The fire starter

Written by Mandy Rhodes on 8 December 2014 in Editor's note

The four hapless arsonists were hardly guided by any higher ideology than just being a bit annoyed that the Smith Commission didn’t go far enough for them 

What a lot of pompous hyperbole has been ignited by a group of misguided SNP councillors who set fire to the 28-pages of the Smith Commission Report in an act of so-called protest that was frankly more absurd than anarchic. And I don’t mean the fine words penned by Lord Smith of Kelvin but in the faux fury that has erupted opportunistically since.

Jim Murphy, Anas Sarwar, former Blair adviser John McTernan, and all the usual suspects who are not averse to trotting out their own froth and fury, have spun themselves into such a frenzy of condemnation that you would imagine libricide was something encouraged by the SNP leadership, keen to see its citizens living in some nationalist dystopia where the privation of reading material, other than the official tome of the White Paper, was the norm.

Come on. Cotton Street in Paisley is hardly Scotland’s answer to the Bebelplatz. And the four hapless arsonists were hardly guided by any higher ideology than just being a bit annoyed that the Smith Commission didn’t go far enough for them. And why not, they are Nationalists. In the world of book burning, it was a fairly lukewarm affair.

So while the composer James McMillan could channel Heinrich Heine tweeting: “Where they have burned books, they will end in burning human beings”, the Daily Mail could bluster that the blaze may not constitute a hanging offence… but… and Jim McGovern, Labour MP for Dundee West, could ask Lord Smith, in all seriousness, whether he could see similarities in the Renfrewshire fire-raising with the Nazis burning books, the good Lord himself simply stifled a smile and said, in effect, that as the chairman of the Green Investment Bank, he would have preferred them to have recycled than rekindled.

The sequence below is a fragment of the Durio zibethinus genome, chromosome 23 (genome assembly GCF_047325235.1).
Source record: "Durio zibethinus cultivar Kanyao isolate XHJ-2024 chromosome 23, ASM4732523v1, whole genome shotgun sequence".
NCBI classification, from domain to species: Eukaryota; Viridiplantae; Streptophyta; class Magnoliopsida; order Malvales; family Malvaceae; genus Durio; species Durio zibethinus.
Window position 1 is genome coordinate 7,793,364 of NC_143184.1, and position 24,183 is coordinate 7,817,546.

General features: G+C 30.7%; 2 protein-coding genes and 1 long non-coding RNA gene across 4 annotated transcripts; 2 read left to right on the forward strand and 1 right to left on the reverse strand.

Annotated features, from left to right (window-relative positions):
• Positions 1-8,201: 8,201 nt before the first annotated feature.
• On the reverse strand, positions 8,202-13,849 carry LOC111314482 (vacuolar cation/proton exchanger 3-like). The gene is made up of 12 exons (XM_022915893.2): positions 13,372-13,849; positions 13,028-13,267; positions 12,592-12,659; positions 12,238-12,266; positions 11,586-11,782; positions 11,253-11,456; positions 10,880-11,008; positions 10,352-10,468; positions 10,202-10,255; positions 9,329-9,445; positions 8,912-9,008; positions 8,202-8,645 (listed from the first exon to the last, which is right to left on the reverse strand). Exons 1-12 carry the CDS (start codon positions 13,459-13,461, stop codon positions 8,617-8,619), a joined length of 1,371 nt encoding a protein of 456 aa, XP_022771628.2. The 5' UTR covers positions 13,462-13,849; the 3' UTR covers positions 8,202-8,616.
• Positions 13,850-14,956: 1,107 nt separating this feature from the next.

His was the grown-up response. The generous and the gracious response. But it seems in Scotland right now there is little room for forgiveness or levity. There is a wider issue. The Nats, they have been unleashed. They didn’t get the answer they wanted from the referendum so now they’re taking it out on books. And unionists, Labour in particular, are finding the apparent insubordination, the inability to just lie down and die, hard to take. The Yessers refuse to go away and lick their wounds. Instead they continue to act like the vote was theirs. It’s just not cricket. And it’s that almost heathen-like approach - that people could still be so enthused by a political campaign that even when they lose, the fight continues - that is causing such discomfort. They gather in droves around the Parliament, go on marches, attend conferences and turn up in their thousands to celebrate the SNP.

It seems in Scotland right now there is little room for forgiveness or levity

Ever since the referendum, Scotland has been in a state of unease. Who could have predicted that in the event of a ‘No’ the momentum would somehow remain with the losing side? So while the party may have cooperated in the Smith Commission it was never going to be enough and why should it? This is a party that believes in independence, should it really suspend that desire for the sake of a consensus? What is there not to understand? Especially when there is another campaign in the offing.